Expect The Unexpected As Team World Increases Its Laver Cup Lead

Taylor Fritz (photo: Eva Matan)

GENEVA, September 22, 2019 (by Michael Dickens)

The dynamics of the final day at the Laver Cup in Geneva changed hour by hour. First, with the withdrawal of Team Europe’s Rafael Nadal due to a wrist injury, then with Team World’s match tiebreak doubles win by John Isner and Jack Sock over Roger Federer and Stefanos Tsitsipas that lifted them to an 8-7 lead, and, finally, with the sudden withdrawal of Nick Kyrgios from the Team World lineup.

What twists and turns could possible happen next?

How about Team World finding itself one win from its first Laver Cup victory after unheralded Taylor Fritz came in as a replacement to beat World No. 5 Dominic Thiem. The 30th-ranked American rallied for a 7-5, 6-7 (3), 10-5 win that pushed his team to an 11 points-to-7 lead over Team Europe.

With three points for each win on Sunday, Isner finds himself in position to secure the Laver Cup for Team World, but he’ll have to do it against the 20-time Grand Slam champion Federer.

“We’ve been battling ever since this Laver Cup started,” said Team World captain John McEnroe. “Expect the unexpected. Here we are now, one more and we got this thing.”

Originally, Team Europe captain Bjorn Borg called upon a formidable replacement in Thiem to face the No. 27 Kyrgios in the second match of the day on Sunday and the first of a possible three singles showdowns. However, after the conclusion of doubles, which Team World’s Isner and Sock won over Team Europe’s Federer and Stefanos Tsitsipas, 5-7, 6-4, 10-8, McEnroe dropped a bombshell by announcing that Kyrgios was not fit to play because of a sore shoulder. He would be replaced by Fritz, who lost his opening match on Friday against Tsitsipas, 6-2, 1-6, 10-7.

While Kyrgios was expected to be fired up against Nadal – and presumably would have maintained the same level of intensity against Thiem – we’ll never know. Instead, Kyrgios would be relegated to a supporting role as a Team World cheerleader on the bench and several times came up to Fritz to offer sound advice and perspective.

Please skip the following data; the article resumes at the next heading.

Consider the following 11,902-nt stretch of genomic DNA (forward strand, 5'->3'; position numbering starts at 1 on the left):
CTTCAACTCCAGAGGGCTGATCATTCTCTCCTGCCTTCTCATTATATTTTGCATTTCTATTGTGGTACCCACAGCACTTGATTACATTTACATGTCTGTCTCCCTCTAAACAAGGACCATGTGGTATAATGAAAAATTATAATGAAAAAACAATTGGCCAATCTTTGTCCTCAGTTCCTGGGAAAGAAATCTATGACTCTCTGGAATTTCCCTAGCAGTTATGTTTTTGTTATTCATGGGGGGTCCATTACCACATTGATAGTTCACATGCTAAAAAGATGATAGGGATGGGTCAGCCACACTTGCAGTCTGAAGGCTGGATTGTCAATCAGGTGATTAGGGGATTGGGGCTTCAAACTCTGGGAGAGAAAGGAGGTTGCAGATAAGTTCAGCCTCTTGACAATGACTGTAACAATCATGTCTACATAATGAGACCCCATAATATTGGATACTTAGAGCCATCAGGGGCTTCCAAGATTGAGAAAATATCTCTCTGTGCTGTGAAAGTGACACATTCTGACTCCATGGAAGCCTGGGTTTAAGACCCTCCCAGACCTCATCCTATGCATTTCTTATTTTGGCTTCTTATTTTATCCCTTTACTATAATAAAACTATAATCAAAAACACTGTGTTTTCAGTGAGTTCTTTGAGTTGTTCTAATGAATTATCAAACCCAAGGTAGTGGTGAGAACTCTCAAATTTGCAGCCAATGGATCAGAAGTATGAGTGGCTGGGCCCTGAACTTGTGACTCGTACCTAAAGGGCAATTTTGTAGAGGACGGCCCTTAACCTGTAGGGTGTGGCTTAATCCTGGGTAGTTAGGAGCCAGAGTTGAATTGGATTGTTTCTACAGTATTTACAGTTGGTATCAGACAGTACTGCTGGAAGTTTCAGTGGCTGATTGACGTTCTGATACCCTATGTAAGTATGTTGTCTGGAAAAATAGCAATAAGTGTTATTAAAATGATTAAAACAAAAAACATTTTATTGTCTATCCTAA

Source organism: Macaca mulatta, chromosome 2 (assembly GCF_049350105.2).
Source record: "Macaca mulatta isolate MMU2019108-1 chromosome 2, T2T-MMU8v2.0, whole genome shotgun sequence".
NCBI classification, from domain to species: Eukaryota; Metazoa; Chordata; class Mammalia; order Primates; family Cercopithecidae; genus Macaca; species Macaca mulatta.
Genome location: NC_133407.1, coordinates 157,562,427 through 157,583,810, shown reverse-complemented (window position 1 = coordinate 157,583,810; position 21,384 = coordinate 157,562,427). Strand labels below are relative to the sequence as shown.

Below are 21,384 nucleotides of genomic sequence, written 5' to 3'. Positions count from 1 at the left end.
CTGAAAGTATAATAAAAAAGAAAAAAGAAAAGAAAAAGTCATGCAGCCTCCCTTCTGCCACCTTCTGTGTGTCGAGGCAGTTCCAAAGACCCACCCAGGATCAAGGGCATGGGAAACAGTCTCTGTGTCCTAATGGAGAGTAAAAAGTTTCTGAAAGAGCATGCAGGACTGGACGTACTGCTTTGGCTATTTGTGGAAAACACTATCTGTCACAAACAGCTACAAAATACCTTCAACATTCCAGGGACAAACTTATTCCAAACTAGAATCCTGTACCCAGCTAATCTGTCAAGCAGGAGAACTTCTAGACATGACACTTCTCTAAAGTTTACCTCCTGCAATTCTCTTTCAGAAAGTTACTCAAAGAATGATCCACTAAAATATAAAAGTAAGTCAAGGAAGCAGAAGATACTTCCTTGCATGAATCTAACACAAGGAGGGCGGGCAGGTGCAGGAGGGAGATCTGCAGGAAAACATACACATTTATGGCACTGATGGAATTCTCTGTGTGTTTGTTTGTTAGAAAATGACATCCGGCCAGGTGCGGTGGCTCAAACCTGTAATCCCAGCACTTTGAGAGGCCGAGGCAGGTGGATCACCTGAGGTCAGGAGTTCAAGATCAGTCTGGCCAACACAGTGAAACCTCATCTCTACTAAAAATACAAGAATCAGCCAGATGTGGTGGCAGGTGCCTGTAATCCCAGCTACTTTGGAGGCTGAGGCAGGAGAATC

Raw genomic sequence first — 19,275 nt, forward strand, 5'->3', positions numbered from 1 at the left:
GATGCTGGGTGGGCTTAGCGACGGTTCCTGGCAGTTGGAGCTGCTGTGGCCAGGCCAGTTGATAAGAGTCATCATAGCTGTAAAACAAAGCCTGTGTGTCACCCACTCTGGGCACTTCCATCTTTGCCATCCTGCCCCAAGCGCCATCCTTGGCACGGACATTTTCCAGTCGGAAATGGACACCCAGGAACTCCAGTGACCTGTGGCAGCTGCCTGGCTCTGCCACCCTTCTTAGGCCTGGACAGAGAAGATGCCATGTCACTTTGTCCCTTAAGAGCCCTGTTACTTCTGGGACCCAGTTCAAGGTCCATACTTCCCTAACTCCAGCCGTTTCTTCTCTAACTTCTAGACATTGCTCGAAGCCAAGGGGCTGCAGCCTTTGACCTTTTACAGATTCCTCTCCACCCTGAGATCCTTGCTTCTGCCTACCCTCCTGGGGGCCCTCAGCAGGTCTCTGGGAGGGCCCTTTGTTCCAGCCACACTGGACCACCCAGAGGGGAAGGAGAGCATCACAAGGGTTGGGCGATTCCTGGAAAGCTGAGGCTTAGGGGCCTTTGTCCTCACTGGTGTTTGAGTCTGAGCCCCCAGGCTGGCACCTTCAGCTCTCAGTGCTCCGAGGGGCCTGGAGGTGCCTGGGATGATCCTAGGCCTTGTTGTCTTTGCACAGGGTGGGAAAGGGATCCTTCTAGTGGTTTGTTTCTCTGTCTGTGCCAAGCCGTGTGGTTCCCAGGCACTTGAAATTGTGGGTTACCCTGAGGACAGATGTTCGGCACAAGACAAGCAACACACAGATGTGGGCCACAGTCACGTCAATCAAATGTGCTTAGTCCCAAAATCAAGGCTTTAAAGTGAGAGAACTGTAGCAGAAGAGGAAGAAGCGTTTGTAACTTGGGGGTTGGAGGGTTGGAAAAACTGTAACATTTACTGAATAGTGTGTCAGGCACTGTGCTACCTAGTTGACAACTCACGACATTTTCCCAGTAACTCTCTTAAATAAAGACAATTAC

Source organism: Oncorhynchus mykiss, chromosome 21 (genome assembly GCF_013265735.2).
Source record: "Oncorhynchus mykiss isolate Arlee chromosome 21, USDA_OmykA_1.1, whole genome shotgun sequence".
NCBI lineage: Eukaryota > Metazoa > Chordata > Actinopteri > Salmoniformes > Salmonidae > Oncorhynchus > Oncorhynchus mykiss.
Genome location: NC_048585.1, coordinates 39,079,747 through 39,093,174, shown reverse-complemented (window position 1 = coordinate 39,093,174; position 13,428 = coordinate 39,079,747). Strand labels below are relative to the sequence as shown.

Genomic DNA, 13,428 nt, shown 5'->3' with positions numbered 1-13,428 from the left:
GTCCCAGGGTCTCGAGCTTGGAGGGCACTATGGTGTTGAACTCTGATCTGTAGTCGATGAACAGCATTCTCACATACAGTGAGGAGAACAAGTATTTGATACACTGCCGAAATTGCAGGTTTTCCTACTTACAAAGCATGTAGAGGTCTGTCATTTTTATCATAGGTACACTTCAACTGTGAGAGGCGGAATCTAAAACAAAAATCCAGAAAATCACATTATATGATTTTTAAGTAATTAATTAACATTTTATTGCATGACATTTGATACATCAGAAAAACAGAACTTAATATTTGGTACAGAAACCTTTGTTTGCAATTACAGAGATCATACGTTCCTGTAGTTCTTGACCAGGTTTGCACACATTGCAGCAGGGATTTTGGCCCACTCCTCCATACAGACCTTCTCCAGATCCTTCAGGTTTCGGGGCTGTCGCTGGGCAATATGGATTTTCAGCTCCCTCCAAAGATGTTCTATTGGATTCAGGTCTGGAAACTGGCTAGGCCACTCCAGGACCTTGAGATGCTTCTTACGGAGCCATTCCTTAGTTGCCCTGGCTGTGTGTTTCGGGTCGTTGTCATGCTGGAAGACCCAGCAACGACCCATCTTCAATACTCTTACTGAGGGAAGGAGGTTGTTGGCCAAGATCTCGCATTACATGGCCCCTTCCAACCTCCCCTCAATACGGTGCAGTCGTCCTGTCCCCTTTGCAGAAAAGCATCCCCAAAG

“We wanted him to come out and go 100 percent and he didn’t feel like he could,” McEnroe told Amazon Prime Video’s Mary Carillo during a court side chat while Fritz and Thiem warmed up. “So, that means we’ve got to put someone else in. You can’t play the same guy, so that limited our options.”

It meant that the 21-year-old Fritz would be thrown into the spotlight against Thiem, bringing an 0-2 lifetime record against the Austrian. It meant that Thiem, 26, would get coaching advice from Nadal in English and from Federer in German. What could go wrong?

“The bottom line is we’ve got a couple of guys (Fritz and Thiem) who can play tennis. This is is a big match obviously. John (Isner), for example, we would have potentially played him back to back and he was starting to play incredible (in the doubles), and Milos (Raonic) has a good record against Dominic. We don’t have this opportunity.

“We’re going to hope for the best. We need to win two matches. That’s the bottom line. We got the one we needed. This is exciting. I love being part of it. I’m proud to be a part of it.

“This is a huge opportunity for Taylor. Both of these young guys are juiced up. They both played well in their first matches.”

As it happened, Fritz won the opening set 7-5 on his fifth set-point try with a backhand winner that culminated an 11-minute, 12-point game. While the margins were tight and Fritz scored just two more points during the set, Thiem was unable to converted any of the six break-point opportunities he had against the young American.

With no breaks of serve, the second set was decided by a tie-break, which Thiem won 7-3, hitting a forehand winner that brought the sold out Palexpo crowd to its feet. It set up a match tiebreak.

During the match tiebreak, Thiem went ahead 2-0, but Fritz leveled it with a forehand winner and an unforced error. Then, Fritz went ahead when Thiem hit a backhand lob long, and increased his lead to 4-2 with another forehand winner that stopped Thiem in his tracks. Another forehand winner – his ninth of the match – made it 5-2 for Fritz, who broke out a smile for one of the first times during the tension-filled tilt.

Later, ahead 6-3, Fritz increased his lead with another forehand winner that caught the line. On a roll, Fritz was brilliant in hitting an overhead winner to further his lead at 8-3. Thiem broke the momentum with a pair of points on a couple of unforced errors by Fritz, but the American rallied to gain a match point when Thiem hit a long return. Finally, Fritz won the match with one last forehand winner.

Immediately, Fritz emphatically raised his hands in jubilant celebration and soon was swarmed by his Team World teammates and McEnroe, too.

“We really needed that win,” said a relieved Fritz during his on-court interview. “To come back today and contribute to the team and give my team a win meant everything to me.

“Now we’re four points in the lead, one match from the win. It was so crucial.

“This is one of the biggest wins of my career. It means so much more when you’re playing for other people as well.”

The victory lifted Team World to an 11-7 lead, needing to win just one more match.

What they’re saying

Rafael Nadal on helping to “coach” and offer advice to his Team Europe teammates: “I like this sport in general, so I like to play, and I like to support from outside. People who follow sport knows that I normally, when I do the things, I try to do it with the highest intensity possible.

“So, if I’m here, I’m not here just to play tennis. I’m here to help the team in all the ways. … It’s good to be around a great team, and I am enjoying.”